- It is easier to detect subtle takes with a shorter line.
- It is much easier to set the hook when the fly is closer to you.
- With a shorter line, you can often see the fish take the fly.
Soft Hackle & Wet Flies
The second factor has to do with the flies. Soft hackle flies and some traditional wet flies have become a part of my arsenal since meeting Davy Wotton and studying his DVD, “Wet Fly Ways.” Also, Sylvester Nemes book, “The Soft-Hackled Fly and Tiny Soft Hackles” is a great resource for gaining an understanding of the value of Soft Hackle Flies. Davy and Sylvester are strong advocates of these flies and their effectiveness in seducing trout. Here in Indiana bluegills, crappie, and even bass like to catch soft hackle flies.
The Green Tail Caddis, a Davy Wotton pattern, was the most successful in my first year of wet fly angling. A fellow angler invited me to his farm pond with the expectation of some large bluegills and the expectation was a reality. I had been trying for years to land a 10” bluegill with no success (even at this same pond). On this outing, about a half hour in a 10.5-inch bluegill latched on to a Green Tail Caddis and about 30 minutes later I landed his 11.25-inch big brother. I will often use a two fly setup when fishing the Fishless Pond. This gives the bluegills and crappies two chances to catch a fly.
Other soft hackle flies and wet flies that have been successful are:
When fishing a two or three fly set up, I like to use the wet fly technique of dancing the top fly in the surface film. This acts like a floating insect struggling in the water and the commotion attracts fish to the trailing fly. Sometimes pulsing the flies under the surface just a slow steady retrieve is needed.
The third factor is developing a systematic technique. Again, I credit Davy Wotton’s insights with helping me to understand this. In “Wet Fly Ways” Davy elaborates on making a few casts to an area and then moving about a leader’s length up or down stream to make the next 3 or 4 casts. Casts are landing in fresh water on a continual basis, not constantly “lining” the fish, and disturbing the water.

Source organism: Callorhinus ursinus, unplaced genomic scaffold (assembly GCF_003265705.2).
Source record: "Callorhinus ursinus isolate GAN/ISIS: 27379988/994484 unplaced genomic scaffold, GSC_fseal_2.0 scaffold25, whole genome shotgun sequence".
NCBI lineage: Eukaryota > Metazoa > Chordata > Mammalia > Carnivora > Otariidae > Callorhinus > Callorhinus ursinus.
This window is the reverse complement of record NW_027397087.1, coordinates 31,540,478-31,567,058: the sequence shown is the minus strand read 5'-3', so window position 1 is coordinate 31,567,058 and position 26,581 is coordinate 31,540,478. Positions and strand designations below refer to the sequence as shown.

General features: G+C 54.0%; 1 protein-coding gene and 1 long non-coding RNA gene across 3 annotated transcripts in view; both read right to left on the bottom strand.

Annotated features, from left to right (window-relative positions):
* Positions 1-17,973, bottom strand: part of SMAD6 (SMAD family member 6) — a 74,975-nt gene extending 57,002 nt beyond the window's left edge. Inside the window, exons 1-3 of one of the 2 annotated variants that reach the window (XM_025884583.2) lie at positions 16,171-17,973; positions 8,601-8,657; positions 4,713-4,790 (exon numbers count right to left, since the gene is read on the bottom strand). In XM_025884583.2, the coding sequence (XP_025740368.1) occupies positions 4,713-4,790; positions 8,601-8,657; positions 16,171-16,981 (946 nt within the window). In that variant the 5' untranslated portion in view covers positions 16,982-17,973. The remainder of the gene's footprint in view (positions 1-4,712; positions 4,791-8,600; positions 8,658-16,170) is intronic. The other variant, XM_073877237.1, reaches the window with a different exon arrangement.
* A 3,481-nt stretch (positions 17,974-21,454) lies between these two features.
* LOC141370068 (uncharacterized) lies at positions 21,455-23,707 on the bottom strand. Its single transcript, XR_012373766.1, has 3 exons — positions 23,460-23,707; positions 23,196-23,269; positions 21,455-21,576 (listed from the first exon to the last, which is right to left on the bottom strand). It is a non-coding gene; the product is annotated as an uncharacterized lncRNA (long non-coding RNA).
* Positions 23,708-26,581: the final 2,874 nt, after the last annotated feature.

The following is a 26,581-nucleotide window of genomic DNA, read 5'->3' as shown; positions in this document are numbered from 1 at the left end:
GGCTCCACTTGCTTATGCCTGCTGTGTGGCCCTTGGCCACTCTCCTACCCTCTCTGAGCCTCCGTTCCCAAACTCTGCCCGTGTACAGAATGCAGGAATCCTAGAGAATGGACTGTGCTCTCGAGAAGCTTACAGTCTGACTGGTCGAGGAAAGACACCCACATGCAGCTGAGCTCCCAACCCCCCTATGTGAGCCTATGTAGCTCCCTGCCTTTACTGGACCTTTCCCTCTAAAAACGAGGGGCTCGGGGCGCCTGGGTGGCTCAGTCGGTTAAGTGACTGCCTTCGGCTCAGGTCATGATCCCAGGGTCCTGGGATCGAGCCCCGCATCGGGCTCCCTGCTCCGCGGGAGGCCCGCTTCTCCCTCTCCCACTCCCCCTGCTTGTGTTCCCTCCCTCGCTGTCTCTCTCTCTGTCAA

The 3-4 Method: Make 3 casts and then take four steps and make the next 3 casts, moving around the pond. A fisher can make it all the way around a small pond in an evening. A couple of times around the pond will reveal a few hot spots to hit when you have little time and a big urge to fish.
Here’s my setup:
- 12’ Tenkara rod (Iwana)
- 12’ orange level line (4.5) attached to the lilian with a slip knot and ending with a figure 8 knot
- 3’ mono 4x tippet material attached above the figure 8 knot with a Davy knot
- 30 inches of 4x attached to the existing tippet with a double surgeon’s knot, leave a 6’ tag on the down side.
- Dropper fly is a wet fly, soft hackle, caddis emerger, Harford House Fly, etc.
- Point fly – a bead head soft hackle or nymph
Inherit the pragmatic approach of early Tenkara anglers and find out what works for you. Let me know how it goes – firstname.lastname@example.org. Tight lines and good luck!!
Jack Harford is the editor of the Armchair Angler, a monthly newsletter of the Indianapolis Fly Casters. He began fly fishing as therapy and spiritual practice of engagement with nature. Jack has tied flies at the Sowbug Roundup and several other shows. He is enjoying the philosophy and lessons learned from tenkara.